The US Department of Veterans Affairs has launched clinical trials to study the effectiveness of psychedelic drugs, including MDMA and psilocybin, as a treatment for military veterans suffering from post-traumatic stress disorder, addiction and other serious mental health problems. Building on previous research that has shown the potential of psychedelics to treat serious mental health conditions, the VA is currently conducting at least five studies to better understand promising drugs, according to a report in The New York Times.
“This is a watershed moment,” said Dr. Rachel Yehuda, director of mental health at James J. Peters Veterans Affairs Medical Center in the Bronx, who is leading one of the studies. “It’s a time for a lot of hope.”
Psychedelics as Mental Health Therapy
Research on psychedelics, including psilocybin, MDMA, and ketamine, has shown that the drugs have potential therapeutic benefits, especially for serious mental disorders such as depression, addiction, and anxiety. A study published in the peer-reviewed journal JAMA Psychiatry in 2020 found psilocybin-assisted psychotherapy to be an effective, fast-acting treatment for a group of 24 participants with major depressive disorder. Separate search published in 2016 determined that psilocybin treatment resulted in a substantial and long-lasting decrease in depression and anxiety in patients with life-threatening cancer.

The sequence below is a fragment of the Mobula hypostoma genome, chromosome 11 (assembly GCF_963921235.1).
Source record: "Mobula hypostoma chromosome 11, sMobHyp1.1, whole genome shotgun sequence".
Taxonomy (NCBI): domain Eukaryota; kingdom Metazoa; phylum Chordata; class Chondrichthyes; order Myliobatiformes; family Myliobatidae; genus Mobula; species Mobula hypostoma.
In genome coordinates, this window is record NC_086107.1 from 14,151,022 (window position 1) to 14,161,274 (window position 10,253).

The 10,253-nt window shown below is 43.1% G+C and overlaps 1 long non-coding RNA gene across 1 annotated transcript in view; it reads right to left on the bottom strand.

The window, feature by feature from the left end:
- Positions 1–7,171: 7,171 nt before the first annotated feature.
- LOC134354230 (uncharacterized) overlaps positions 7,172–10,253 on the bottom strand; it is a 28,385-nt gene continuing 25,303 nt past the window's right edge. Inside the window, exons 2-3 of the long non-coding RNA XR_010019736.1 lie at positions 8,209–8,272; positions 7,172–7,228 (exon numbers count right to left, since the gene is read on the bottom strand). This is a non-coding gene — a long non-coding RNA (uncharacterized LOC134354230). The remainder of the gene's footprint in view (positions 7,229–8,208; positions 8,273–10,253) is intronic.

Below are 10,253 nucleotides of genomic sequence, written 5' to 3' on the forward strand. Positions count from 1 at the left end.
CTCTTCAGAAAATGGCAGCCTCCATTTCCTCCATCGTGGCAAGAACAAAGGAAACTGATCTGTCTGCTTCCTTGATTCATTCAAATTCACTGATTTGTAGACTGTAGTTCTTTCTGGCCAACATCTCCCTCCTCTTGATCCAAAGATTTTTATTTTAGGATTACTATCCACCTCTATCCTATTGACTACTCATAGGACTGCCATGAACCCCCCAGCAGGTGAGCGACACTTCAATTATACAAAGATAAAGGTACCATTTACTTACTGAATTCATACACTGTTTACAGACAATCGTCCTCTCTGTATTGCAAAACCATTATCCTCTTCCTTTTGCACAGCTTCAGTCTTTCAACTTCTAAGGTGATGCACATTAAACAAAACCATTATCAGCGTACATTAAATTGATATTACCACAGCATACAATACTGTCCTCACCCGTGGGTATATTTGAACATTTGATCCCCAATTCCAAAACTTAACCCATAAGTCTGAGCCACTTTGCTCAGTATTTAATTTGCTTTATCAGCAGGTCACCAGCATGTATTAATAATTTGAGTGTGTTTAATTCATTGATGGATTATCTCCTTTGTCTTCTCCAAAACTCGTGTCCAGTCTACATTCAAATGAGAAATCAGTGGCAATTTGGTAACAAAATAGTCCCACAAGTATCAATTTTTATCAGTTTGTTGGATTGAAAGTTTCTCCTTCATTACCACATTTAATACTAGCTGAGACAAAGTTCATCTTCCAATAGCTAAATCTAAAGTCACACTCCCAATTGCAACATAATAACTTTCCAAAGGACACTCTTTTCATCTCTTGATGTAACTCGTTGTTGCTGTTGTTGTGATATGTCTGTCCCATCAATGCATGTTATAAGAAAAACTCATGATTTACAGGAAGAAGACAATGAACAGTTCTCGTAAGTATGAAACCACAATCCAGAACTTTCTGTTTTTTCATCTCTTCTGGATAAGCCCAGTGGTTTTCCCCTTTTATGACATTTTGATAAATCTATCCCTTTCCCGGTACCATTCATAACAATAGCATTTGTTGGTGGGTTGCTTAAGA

In 2017, the United States Food and Drug Administration designated MDMA as a breakthrough therapy for PTSD, a move that streamlined clinical trials to test the drug’s effectiveness. A year later, the FDA granted psilocybin the same status as a breakthrough therapy for treatment-resistant depression. The new drive to allow research has led to a push to study psychedelics as medicine for the nation’s military veterans, whose mental illness issues have led to a suicide rate among veterans higher than among civilians.
In New York, researchers are testing MDMA-assisted psychotherapy for a group of veterans in a trial that began in January. Three additional trials of MDMA and synthetic psilocybin, the active compound in psychedelic mushrooms, are set to begin later this year at clinics in Portland and San Diego. Dr. Leslie Morland, a clinical psychologist at the Veterans Affairs Healthcare System in San Diego, studies the potential of MDMA to improve couples therapy in relationships plagued by PTSD.